The final business segment is Data, which is comprised of Analytics (i.e. via Tableau acquisition) and Mulesoft Integration (i.e. integration with third-party apps via May 2018 acquisition). MuleSoft slides into this segment naturally in that it helps customers solve a major pain point: integrating data and applications across platforms.

I'm not an expert in these software, so I may not be the best person to comment on them. I'm mostly familiar with smaller scale businesses (because that's the only experience I've had), that use applications like Google Analytics, Shopify, Zendesk, etc. So, to better understand how customers are resonating with these software I'm interested in their churn or retention rates. Salesforce has an impressive 92% customer retention rate.

89% of employees recommend working there (per Glassdoor), and 96% approve of CEO/Founder Marc Benioff.

Overall it seems like customers are happy, and I do believe that switching costs are higher than most people would think because of the size of the customers. The cost of migrating data, training staff, risk of downtime, etc. are much higher the larger the organization... but if customers are happy, there's no need to bear this cost.

We'll take a look at some competitors, and potentially alternative investments to CRM... but first let's dive into the valuation.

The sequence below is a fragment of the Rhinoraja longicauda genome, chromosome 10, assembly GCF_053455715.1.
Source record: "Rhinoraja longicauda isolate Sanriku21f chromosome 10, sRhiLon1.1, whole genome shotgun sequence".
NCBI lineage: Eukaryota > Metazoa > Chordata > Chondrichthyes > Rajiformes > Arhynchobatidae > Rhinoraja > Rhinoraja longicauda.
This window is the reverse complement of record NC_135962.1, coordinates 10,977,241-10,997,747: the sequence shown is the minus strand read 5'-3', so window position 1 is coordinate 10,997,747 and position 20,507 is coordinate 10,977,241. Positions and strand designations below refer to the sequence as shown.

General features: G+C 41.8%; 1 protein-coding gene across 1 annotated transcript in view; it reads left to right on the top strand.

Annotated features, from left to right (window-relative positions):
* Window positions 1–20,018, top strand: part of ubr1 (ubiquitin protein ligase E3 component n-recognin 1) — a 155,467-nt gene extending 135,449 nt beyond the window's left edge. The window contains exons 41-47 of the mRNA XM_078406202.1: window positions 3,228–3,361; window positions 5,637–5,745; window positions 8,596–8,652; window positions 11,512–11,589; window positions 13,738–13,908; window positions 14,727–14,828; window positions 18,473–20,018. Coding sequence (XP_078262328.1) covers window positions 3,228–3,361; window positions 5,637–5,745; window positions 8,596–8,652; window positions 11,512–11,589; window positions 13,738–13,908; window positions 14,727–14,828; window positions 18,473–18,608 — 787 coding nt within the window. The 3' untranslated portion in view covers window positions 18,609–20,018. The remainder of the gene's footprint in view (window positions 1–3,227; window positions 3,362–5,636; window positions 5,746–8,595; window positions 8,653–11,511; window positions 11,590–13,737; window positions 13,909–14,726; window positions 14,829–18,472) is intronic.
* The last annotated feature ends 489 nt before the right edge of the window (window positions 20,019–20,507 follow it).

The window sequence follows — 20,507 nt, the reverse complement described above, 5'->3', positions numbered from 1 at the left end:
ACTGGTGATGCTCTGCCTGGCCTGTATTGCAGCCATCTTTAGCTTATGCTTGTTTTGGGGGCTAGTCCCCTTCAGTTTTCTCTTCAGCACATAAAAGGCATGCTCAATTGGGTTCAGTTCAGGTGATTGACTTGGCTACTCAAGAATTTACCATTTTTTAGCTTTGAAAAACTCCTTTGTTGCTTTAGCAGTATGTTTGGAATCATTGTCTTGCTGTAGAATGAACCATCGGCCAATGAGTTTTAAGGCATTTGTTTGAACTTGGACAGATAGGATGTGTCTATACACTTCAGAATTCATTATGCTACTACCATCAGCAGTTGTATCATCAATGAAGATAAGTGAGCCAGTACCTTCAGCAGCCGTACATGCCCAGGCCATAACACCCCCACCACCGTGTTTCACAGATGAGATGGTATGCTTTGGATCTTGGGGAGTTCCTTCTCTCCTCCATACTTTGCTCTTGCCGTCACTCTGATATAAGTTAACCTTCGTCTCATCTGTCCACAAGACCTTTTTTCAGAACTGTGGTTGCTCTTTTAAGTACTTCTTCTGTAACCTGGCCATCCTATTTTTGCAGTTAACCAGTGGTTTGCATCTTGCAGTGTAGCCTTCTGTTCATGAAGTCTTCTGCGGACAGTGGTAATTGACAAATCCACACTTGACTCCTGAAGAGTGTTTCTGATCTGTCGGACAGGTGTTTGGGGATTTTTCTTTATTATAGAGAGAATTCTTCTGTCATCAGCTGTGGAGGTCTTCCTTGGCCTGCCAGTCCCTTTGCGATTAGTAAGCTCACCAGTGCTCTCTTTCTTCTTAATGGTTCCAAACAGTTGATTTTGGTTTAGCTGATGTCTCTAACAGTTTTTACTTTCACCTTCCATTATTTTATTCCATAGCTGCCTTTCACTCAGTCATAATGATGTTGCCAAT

Salesforce has been very successful at growing revenues above 20% in the past few years. However, their operating margins are not that impressive – we're talking below 5%. For a software or cloud company, this is honestly horrible. I realize that a lot of these cloud-based software companies are competing for market share and spending a lot on marketing. It concerns me. Salesforce, at this size, is still spending 50% of its revenues on marketing. I'm not so sure this is efficient, given the stickiness of their customers. I would expect their margins to be increasing over time, with some sort of reduction to sales/marketing. I need to see how revenues react to a reduction of marketing spend. Because, I'm afraid of a slowdown in revenue growth. That's one concern.

When you look at Salesforce's net income, a lot of it... sometimes half or all of it... is coming from gains on their strategic investments – which I'm not going to count on for the investable business we're analyzing.

I truly believe they are good capital allocators, which is why they've been having a lot of success with their investments, but that's not what I'm looking for in a business to invest in. Last year, for example, all their net income came from the gains in the Monday.com and Snowflake IPOs. If I want those companies, I'd look at them separately.

Overall, I also feel that there will be slowdown in their growth rates. The sell off we just saw, was a result of weak guidance. I think the weakness makes sense to me... I don't think they're sandbagging. Again, if I had history of increased sales and margins with lower marketing costs, I'd be able to say differently.